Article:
MN Rental Caps

Dean, et al. v. City of Winona
Slamming the Door on Rental Bans; Winona Homeowners Stand Up for Their Property Rights

MN rental cap clients

IJ clients Ted and Lauren Dzierzbicki are wondering can the government arbitrarily restrict the property rights of some but not others?

In America, renting your property is a legitimate and historical use of property ownership.  Americans have always been able to rent out a home they own, whether it was to help fund an investment or to help make ends meet.  But government officials in Winona, Minn., are imposing a ban on the number of homeowners who can rent out their properties, harming both homeowners and renters alike.  Not only is this policy unwise, it is also unconstitutional.

Under this rental ban, the government grants only 30 percent of homeowners on any given block its permission to rent out their home.  Whether someone gets a license is the luck of the draw.  In areas with few renters, some get new licenses.  In areas with more renters, no one gets a new license.

The ban is affecting many of Winona’s homeowners, like Ethan Dean, Holly Richard and Ted and Lauren Dzierzbicki.  Each put their homes on the market hoping to sell them, but the economic climate has made it difficult to sell.  Instead of letting the unused homes sit empty, they want to rent them out to help them make the mortgage payments.  But since Winona has imposed the ban and they live on blocks where 30 percent of the homeowners on the block were given licenses, they cannot rent their homes. If Winona does not lift the ban, some of them even face foreclosure.

In addition, being able to rent a home increases its value, but Winona law undermines property values at a time when property values are already falling.

Denying property owners the right to rent out their home violates the Minnesota Constitution’s protections of our fundamental property rights. That’s why on October 25, 2011, the Institute for Justice teamed up with Winona homeowners to file suit and fight the city’s rental ban.

The case has national implications for property rights because it seeks to answer an important constitutional question:  May the government arbitrarily restrict the property rights of some but not others?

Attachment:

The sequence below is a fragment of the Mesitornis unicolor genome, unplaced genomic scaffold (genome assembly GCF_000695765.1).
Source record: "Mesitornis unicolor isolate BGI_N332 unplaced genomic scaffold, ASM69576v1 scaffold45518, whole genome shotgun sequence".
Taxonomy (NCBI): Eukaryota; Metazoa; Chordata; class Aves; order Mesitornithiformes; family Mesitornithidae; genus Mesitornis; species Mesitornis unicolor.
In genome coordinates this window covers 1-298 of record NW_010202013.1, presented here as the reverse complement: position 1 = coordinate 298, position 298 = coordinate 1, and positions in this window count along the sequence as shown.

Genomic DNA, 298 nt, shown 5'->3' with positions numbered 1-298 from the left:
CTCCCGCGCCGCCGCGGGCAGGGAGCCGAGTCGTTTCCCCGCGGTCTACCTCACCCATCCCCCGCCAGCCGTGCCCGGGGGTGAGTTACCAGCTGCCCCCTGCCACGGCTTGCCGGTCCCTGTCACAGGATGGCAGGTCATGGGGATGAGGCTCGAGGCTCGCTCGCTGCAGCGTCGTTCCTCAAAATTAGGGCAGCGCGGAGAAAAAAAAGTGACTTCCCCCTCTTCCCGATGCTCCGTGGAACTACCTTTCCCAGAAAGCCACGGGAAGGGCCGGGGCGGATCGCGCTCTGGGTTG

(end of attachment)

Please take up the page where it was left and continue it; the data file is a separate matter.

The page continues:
Essential Background


Backgrounder: Slamming the Door on Rental Bans; Winona Homeowners Stand Up for Their Property Rights

Client Photo

Client Video

Latest Release: Minnesota Supreme Court Refuses to Rule on Constitutionality of Winona’s Rental Ban (August 5, 2015)

Legal Briefs and Decisions

Download: Petition for review granted

Download: Petition for review 

Download Third Judicial District of Minnesota Opinion 

Launch Release: Minnesota Homeowners Stand Up for Their Property Rights; Lawsuit Filed Today Seeks to Slam the Door on Winona’s Rental Ban (October 25, 2011)  Download: Final complaint 

Case Timeline

Case Filed:

October 25, 2011

Court Filed:

Third Judicial District of Minnesota


none available

Current Court: 

Minnesota Supreme Court


Awaiting decision

Next Key Date:


Additional Releases

Reports, Maps, Charts and Facts

Release: Minnesota Supreme Court Will Hear Winona Rental Ban Challenge (May 20, 2014)

none available

Release: Minnesota Trial Court Slams Door on Property Rights; Homeowners Remain Forbidden From Renting Out Their Property (April 19, 2013)

Op-eds, News Articles and Links

Article: Justices question 30% rule, case Winona Post (November 10, 2014)

Article: State Supreme Court hears dispute over Winona's rental limits Star Tribune (November 7, 2014)

Article: State's high court takes up Winona ordinance St. Cloud Times (November 6, 2014)

Article: Winona rental ordinance heads to Minn. Supreme Court Star Tribune (November 4, 2014)

Article: Supreme Court takes up 30 percent rule Winona Post (May 28, 2014) 

Article: Cities' rental housing limits irk homeowners Pioneer Press (November 15, 2011)

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